[JEJU FORUM] UNESCO director stresses multilateral cooperation
“None of the major challenges facing the world today can be met by any one country on its own without relying on the fundamental pillars of science, education and culture,” Azoulay said, according to UNESCO. “Thus, UNESCO can and must fully participate in a world order based on multilateralism and humanist values.”
Azoulay will be speaking in the session, “UNESCO’s Unique Mandate for Peace and Development: Multilateral Cooperation through Education, Culture and the Sciences,” at 10:50 a.m. on Thursday at the Tamna Hall of the International Convention Center Jeju. Joining her are Won Hee-ryong, governor of the special self-governing province of Jeju Island, and Park Sang-mee, dean of the Graduate School of International and Area Studies of the Hankuk University of Foreign Studies.
“I welcome the historic statement issued today by the Korean leaders,” Azoulay had tweeted after the inter-Korean summit in the Joint Security Area of Panmunjom on April 27. “My hope is that it paves a way to lasting peace on the Korean Peninsula. UNESCO stands ready to contribute through active cooperation in all its fields of competencies.”
Azoulay is also to speak about Jeju Island and its ties with UNESCO. Jeju Island was designated as a biosphere reserve in 2002 by the organization for having achieved an acknowledgeable level of conservation, sustainable development and logistic support, with locals involved, and for its excellence in education and training regarding sites at the island.
The island was additionally designated a World Natural Heritage site by UNESCO in 2007 and a Global Geopark in 2011. Jeju’s folk ritual, Chilmeoridang Yeongdeunggut, and traditional haenyeo (female divers) culture were also inscribed as Intangible Cultural Heritages by the organization.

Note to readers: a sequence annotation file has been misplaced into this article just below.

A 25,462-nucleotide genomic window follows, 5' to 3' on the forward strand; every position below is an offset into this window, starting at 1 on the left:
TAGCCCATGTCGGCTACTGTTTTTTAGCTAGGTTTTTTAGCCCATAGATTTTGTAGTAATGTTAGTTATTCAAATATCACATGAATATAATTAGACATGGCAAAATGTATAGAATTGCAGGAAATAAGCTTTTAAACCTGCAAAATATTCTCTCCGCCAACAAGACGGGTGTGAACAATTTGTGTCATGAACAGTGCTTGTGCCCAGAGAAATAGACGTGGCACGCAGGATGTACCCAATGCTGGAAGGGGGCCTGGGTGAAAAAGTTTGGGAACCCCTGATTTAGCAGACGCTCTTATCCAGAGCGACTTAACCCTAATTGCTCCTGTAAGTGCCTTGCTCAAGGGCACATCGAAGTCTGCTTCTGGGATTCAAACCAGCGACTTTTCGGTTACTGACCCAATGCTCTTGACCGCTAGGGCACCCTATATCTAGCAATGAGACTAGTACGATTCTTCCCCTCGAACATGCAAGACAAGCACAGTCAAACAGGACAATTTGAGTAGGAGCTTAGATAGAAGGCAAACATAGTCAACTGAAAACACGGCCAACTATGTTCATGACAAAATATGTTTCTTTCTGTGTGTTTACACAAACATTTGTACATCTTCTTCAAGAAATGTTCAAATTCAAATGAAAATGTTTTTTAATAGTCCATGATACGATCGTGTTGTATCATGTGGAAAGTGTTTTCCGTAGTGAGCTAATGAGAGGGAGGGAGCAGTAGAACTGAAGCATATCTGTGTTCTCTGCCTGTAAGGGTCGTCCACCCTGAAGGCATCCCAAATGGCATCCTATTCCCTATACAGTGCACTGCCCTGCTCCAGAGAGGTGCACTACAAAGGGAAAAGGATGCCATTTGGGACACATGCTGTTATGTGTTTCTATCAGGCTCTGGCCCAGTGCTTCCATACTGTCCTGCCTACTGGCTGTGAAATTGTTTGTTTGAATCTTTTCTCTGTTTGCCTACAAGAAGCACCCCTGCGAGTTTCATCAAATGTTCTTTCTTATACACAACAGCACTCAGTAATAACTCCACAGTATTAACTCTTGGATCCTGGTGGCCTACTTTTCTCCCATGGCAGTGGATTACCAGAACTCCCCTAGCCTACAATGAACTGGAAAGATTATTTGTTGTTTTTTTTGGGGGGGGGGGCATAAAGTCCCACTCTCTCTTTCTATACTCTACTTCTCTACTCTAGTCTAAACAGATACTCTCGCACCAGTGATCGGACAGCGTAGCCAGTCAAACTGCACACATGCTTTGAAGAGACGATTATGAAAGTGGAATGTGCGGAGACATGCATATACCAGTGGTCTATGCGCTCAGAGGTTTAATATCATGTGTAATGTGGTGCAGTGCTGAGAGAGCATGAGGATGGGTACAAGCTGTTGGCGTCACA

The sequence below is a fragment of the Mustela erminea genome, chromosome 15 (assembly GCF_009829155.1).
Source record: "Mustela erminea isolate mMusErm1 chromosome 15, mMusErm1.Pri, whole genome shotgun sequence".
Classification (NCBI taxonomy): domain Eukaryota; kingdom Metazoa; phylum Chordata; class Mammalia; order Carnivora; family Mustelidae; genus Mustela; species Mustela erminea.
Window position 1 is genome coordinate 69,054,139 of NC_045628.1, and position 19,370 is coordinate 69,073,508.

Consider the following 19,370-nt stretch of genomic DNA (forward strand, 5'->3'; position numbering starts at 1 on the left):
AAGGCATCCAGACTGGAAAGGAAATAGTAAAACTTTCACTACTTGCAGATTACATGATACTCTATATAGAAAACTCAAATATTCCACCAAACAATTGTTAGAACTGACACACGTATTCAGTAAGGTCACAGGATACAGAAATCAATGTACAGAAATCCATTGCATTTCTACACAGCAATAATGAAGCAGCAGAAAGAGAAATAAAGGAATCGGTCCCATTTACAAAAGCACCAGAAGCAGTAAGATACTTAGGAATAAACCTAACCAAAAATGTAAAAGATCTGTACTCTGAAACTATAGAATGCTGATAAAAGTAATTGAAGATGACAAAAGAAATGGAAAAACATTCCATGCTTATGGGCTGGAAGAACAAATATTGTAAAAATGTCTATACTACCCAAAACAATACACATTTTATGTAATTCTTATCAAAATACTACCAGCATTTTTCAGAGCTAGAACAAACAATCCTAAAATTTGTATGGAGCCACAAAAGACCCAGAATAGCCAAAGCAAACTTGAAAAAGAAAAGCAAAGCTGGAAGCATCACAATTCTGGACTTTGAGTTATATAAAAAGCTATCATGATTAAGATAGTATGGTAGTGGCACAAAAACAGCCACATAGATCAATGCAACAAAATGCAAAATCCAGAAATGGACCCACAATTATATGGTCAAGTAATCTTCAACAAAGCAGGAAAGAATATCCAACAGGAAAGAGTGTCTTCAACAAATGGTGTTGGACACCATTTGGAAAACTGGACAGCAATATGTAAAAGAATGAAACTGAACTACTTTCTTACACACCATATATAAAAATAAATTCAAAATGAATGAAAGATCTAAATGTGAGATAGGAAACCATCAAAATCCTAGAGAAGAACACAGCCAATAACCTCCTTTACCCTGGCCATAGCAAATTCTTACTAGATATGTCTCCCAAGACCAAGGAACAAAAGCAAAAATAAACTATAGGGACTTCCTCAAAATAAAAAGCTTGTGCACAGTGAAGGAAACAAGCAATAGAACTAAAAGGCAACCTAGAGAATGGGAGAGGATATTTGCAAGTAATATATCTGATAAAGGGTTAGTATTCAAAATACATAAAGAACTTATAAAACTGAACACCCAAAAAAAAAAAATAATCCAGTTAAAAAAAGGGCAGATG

The Jeju government plans to submit a proposal to UNESCO next January to establish a research center to be named the Global Research and Training Center for Internationally Designated Areas on the island, with support from UNESCO.
Director-General Azoulay, appointed in November 2017, was formerly the French minister of culture and communication and prior to that, culture adviser to former French President François Hollande. As a graduate of France’s École Nationale d’Administration and of the Paris Institut d’Études Politiques, and with a business administration degree form the University of Lancaster, Azoulay’s career has always been in the sector of culture and communication. She began her career as the head of the Public Broadcasting Sector Office at the Media Development Directorate of France, worked as a legislation expert for the European Commission and held various roles including deputy director general at the French National Centre of Cinematography and the Moving Image.
UNESCO, which stands for United Nations Educational, Scientific and Cultural Organization, was established in 1945 after World War II, when representatives of 44 countries gathered to create an organization “that would embody a genuine culture of peace,” according to the organization. Its mission today is to “reaffirm the humanist missions of education, science and culture.”
More in Politics
Powers-that-be's properties continue to embarrass
Unification Minister nominee stresses steady dialogue with North
Assembly starts session as opposition ends boycott
Pandemic opens era of online-savvy politics
Prosecutor general's response to minister awaited